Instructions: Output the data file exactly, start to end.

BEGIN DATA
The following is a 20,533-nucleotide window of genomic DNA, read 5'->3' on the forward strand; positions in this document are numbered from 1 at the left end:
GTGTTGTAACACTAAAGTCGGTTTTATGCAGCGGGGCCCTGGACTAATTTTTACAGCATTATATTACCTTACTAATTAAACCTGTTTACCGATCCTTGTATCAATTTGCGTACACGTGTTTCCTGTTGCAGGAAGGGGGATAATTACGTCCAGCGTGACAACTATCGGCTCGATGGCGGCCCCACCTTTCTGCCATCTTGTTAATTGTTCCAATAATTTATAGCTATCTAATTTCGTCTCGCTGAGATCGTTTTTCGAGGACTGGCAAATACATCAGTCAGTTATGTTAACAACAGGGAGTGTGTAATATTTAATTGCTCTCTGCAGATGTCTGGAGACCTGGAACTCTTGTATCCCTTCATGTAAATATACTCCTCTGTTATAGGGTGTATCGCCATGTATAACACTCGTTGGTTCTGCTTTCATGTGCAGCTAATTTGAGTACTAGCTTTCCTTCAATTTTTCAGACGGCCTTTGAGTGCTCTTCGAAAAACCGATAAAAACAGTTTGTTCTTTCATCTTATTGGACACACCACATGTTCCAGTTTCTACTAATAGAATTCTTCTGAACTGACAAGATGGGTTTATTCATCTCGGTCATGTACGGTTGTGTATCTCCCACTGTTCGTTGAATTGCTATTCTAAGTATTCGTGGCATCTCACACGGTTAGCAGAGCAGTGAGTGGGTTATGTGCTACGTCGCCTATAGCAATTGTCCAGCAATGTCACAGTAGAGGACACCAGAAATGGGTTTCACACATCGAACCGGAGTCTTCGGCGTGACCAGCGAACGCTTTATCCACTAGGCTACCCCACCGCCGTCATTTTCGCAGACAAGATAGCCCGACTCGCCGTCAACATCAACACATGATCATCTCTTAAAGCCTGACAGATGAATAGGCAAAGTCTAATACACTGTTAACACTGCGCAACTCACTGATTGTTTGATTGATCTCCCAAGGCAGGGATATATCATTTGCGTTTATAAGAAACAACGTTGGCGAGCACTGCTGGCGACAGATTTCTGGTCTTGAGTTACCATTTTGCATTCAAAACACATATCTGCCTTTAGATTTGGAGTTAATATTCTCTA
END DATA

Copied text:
The following is a 20,533-nucleotide window of genomic DNA, read 5'->3' on the forward strand; positions in this document are numbered from 1 at the left end:
GTGTTGTAACACTAAAGTCGGTTTTATGCAGCGGGGCCCTGGACTAATTTTTACAGCATTATATTACCTTACTAATTAAACCTGTTTACCGATCCTTGTATCAATTTGCGTACACGTGTTTCCTGTTGCAGGAAGGGGGATAATTACGTCCAGCGTGACAACTATCGGCTCGATGGCGGCCCCACCTTTCTGCCATCTTGTTAATTGTTCCAATAATTTATAGCTATCTAATTTCGTCTCGCTGAGATCGTTTTTCGAGGACTGGCAAATACATCAGTCAGTTATGTTAACAACAGGGAGTGTGTAATATTTAATTGCTCTCTGCAGATGTCTGGAGACCTGGAACTCTTGTATCCCTTCATGTAAATATACTCCTCTGTTATAGGGTGTATCGCCATGTATAACACTCGTTGGTTCTGCTTTCATGTGCAGCTAATTTGAGTACTAGCTTTCCTTCAATTTTTCAGACGGCCTTTGAGTGCTCTTCGAAAAACCGATAAAAACAGTTTGTTCTTTCATCTTATTGGACACACCACATGTTCCAGTTTCTACTAATAGAATTCTTCTGAACTGACAAGATGGGTTTATTCATCTCGGTCATGTACGGTTGTGTATCTCCCACTGTTCGTTGAATTGCTATTCTAAGTATTCGTGGCATCTCACACGGTTAGCAGAGCAGTGAGTGGGTTATGTGCTACGTCGCCTATAGCAATTGTCCAGCAATGTCACAGTAGAGGACACCAGAAATGGGTTTCACACATCGAACCGGAGTCTTCGGCGTGACCAGCGAACGCTTTATCCACTAGGCTACCCCACCGCCGTCATTTTCGCAGACAAGATAGCCCGACTCGCCGTCAACATCAACACATGATCATCTCTTAAAGCCTGACAGATGAATAGGCAAAGTCTAATACACTGTTAACACTGCGCAACTCACTGATTGTTTGATTGATCTCCCAAGGCAGGGATATATCATTTGCGTTTATAAGAAACAACGTTGGCGAGCACTGCTGGCGACAGATTTCTGGTCTTGAGTTACCATTTTGCATTCAAAACACATATCTGCCTTTAGATTTGGAGTTAATATTCTCTA